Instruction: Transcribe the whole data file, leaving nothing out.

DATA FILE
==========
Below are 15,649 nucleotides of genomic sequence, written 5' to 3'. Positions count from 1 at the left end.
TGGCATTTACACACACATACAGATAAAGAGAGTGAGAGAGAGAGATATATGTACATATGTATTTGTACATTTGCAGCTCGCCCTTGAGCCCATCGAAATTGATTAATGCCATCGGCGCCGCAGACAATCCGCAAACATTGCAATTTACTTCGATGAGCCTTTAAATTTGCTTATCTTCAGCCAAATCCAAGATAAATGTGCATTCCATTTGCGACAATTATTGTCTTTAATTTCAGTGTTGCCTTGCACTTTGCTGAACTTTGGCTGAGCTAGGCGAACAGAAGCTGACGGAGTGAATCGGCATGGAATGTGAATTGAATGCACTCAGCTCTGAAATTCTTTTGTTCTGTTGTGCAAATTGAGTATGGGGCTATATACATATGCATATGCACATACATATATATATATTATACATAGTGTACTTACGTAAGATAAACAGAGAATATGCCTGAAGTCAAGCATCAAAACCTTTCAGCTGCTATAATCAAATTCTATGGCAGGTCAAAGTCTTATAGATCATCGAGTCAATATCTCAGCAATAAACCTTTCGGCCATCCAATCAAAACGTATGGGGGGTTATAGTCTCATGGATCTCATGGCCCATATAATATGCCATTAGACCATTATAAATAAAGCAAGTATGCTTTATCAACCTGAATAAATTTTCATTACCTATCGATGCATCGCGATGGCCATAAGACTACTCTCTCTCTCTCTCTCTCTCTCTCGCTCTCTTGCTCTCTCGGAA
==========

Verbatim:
Below are 15,649 nucleotides of genomic sequence, written 5' to 3'. Positions count from 1 at the left end.
TGGCATTTACACACACATACAGATAAAGAGAGTGAGAGAGAGAGATATATGTACATATGTATTTGTACATTTGCAGCTCGCCCTTGAGCCCATCGAAATTGATTAATGCCATCGGCGCCGCAGACAATCCGCAAACATTGCAATTTACTTCGATGAGCCTTTAAATTTGCTTATCTTCAGCCAAATCCAAGATAAATGTGCATTCCATTTGCGACAATTATTGTCTTTAATTTCAGTGTTGCCTTGCACTTTGCTGAACTTTGGCTGAGCTAGGCGAACAGAAGCTGACGGAGTGAATCGGCATGGAATGTGAATTGAATGCACTCAGCTCTGAAATTCTTTTGTTCTGTTGTGCAAATTGAGTATGGGGCTATATACATATGCATATGCACATACATATATATATATTATACATAGTGTACTTACGTAAGATAAACAGAGAATATGCCTGAAGTCAAGCATCAAAACCTTTCAGCTGCTATAATCAAATTCTATGGCAGGTCAAAGTCTTATAGATCATCGAGTCAATATCTCAGCAATAAACCTTTCGGCCATCCAATCAAAACGTATGGGGGGTTATAGTCTCATGGATCTCATGGCCCATATAATATGCCATTAGACCATTATAAATAAAGCAAGTATGCTTTATCAACCTGAATAAATTTTCATTACCTATCGATGCATCGCGATGGCCATAAGACTACTCTCTCTCTCTCTCTCTCTCTCTCGCTCTCTTGCTCTCTCGGAA